MorrisonCon, the most ambitious comics convention to be headlined and co-organized by a single comics creator, “aims to change the way comics conventions are experienced.” For one thing, you’ve probably never experienced a con with a price tag ranging from $499 (for locals only) to $1,199. MorrisonCon aims to change that!
Tickets go on sale May 9, and the actual event takes place in Las Vegas on September 28-30, so it will be some time before anyone can determine whether the price tag is worth it. Such a thing would be difficult to imagine. Morrison has, of course, made a career out of encouraging people to imagine the difficult to imagine. And often, as in his approaches to Superman, Batman, the Justice League, the X-Men and the Invisibles, he’s been quite successful at it. But he’s also someone who asked us to imagine that Final Crisis had narrative coherence.
The con is vague, so far, about exactly what experiences will be available on this magical weekend. It does, however, stress that literal magic will be involved, thanks to a typical quote from the man himself: “Expect maximum rock ‘n’ roll, chaos magic, mind-bending esoterica, sharp suits, surprise guests, and once-in-a-lifetime performances, all wrapped up in the glory that is comics, comics, and more comics.” There will also be convention-exclusive copies of Morrison’s latest product, HAPPY!
Cons branded by individual creators like this are not unheard of: Stan Lee is headlining Comikaze this year, the Penny Arcade writer-artist team have run a successful gaming expo since 2004, and on two coasts since 2010. And others, like Shaenon Garrity, have had successful shows on a much smaller scale, which generally amount to quiet gatherings of friends and admirers, without all the trappings of more official conventions.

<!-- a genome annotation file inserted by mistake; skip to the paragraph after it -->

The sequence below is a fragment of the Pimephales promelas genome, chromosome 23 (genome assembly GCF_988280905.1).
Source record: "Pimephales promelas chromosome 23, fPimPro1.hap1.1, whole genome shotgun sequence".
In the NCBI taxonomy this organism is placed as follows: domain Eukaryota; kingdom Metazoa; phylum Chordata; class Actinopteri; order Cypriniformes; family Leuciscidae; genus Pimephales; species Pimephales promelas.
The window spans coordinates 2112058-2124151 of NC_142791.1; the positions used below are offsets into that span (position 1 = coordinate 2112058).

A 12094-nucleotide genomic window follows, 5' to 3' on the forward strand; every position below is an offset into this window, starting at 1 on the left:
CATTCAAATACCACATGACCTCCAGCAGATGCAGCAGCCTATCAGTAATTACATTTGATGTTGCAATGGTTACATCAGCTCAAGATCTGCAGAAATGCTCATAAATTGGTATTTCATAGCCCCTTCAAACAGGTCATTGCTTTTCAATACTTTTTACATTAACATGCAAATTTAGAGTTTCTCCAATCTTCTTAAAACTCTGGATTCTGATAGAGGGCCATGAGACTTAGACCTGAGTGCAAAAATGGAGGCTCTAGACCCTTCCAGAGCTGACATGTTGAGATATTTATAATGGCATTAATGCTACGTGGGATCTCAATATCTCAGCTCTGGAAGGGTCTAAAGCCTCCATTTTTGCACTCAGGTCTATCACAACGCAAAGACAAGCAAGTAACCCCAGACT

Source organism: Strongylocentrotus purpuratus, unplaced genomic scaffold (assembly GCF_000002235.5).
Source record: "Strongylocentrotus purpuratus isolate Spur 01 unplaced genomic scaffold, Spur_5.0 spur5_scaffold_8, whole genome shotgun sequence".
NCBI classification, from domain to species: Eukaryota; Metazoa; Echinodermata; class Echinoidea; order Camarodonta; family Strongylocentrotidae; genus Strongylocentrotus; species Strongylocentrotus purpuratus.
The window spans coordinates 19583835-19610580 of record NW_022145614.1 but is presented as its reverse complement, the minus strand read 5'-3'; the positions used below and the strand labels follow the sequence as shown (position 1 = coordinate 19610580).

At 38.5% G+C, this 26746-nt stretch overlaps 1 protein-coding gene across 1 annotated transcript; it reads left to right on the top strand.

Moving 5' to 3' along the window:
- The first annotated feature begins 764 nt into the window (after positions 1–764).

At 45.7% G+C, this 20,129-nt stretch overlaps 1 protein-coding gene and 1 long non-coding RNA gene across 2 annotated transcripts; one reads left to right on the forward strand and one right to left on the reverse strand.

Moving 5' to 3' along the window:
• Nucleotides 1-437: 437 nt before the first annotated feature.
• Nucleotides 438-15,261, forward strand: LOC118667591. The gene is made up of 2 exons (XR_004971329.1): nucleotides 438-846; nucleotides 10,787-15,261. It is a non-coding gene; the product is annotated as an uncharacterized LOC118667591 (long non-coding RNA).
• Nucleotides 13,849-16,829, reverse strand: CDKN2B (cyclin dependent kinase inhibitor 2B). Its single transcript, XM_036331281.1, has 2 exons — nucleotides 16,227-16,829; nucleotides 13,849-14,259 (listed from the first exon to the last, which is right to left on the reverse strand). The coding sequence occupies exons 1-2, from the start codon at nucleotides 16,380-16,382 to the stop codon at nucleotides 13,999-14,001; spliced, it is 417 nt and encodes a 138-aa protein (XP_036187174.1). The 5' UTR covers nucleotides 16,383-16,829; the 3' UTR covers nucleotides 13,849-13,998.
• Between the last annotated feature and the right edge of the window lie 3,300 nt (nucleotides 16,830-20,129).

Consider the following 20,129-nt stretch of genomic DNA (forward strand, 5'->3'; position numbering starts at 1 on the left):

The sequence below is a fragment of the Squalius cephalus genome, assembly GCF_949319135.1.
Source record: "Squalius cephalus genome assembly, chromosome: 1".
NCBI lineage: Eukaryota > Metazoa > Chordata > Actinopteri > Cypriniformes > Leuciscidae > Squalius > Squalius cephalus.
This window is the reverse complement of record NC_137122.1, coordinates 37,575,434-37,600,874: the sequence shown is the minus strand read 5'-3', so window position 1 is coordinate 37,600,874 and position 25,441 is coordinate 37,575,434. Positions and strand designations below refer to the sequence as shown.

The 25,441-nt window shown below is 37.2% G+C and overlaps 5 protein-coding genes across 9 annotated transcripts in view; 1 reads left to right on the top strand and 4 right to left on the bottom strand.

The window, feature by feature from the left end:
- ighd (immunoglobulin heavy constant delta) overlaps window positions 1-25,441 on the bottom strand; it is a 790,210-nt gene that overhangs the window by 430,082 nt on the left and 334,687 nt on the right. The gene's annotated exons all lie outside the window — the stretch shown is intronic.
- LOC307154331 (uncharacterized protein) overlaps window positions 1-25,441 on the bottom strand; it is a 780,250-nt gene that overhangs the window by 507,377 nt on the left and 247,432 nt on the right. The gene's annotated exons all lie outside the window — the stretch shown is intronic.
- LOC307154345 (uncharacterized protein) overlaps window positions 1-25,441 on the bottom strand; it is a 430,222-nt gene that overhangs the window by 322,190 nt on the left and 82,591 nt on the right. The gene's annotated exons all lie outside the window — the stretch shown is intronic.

Morrison seems to want to capture some of that small-creator vibe: the con features no dealer’s room, no volunteer staff and no art gallery beyond what Morrison’s guests display. But those guests include Jonathan Hickman, Frank Quitely, J.H. Williams III, Chris Burnham and Gerard Way. And the attendance, though small by San Diego Comic-Con standards, is still much larger than your standard “gathering of admirers:” it’s limited to 1000.
Even with all that star power, and even by Las Vegas standards, this con seems like quite the pair of gambles. Firstly, it’s a gamble that 1000 people, or even 100, will be willing to foot the bill just to chill with half-a-dozen of comics’ “cool kids” for the weekend. Secondly, it’s a gamble that they won’t have buyer’s remorse on a scale that could tarnish Morrison’s audience relations, at least somewhat. The con is running opposite the Las Vegas Comic Expo, which the organizers claim is a complete coincidence. At times, two simultaneous cons in the same city have fed traffic to each other in a symbiotic relationship, but to attend both, fans will have to spend even more and double their chances of missing out on the “surprises” Morrison promises for the show.
If anyone can pull off the Houdini-like maneuver of making this show a resounding success, magician Morrison would be the man.
But it must be said: those chains look pretty tight.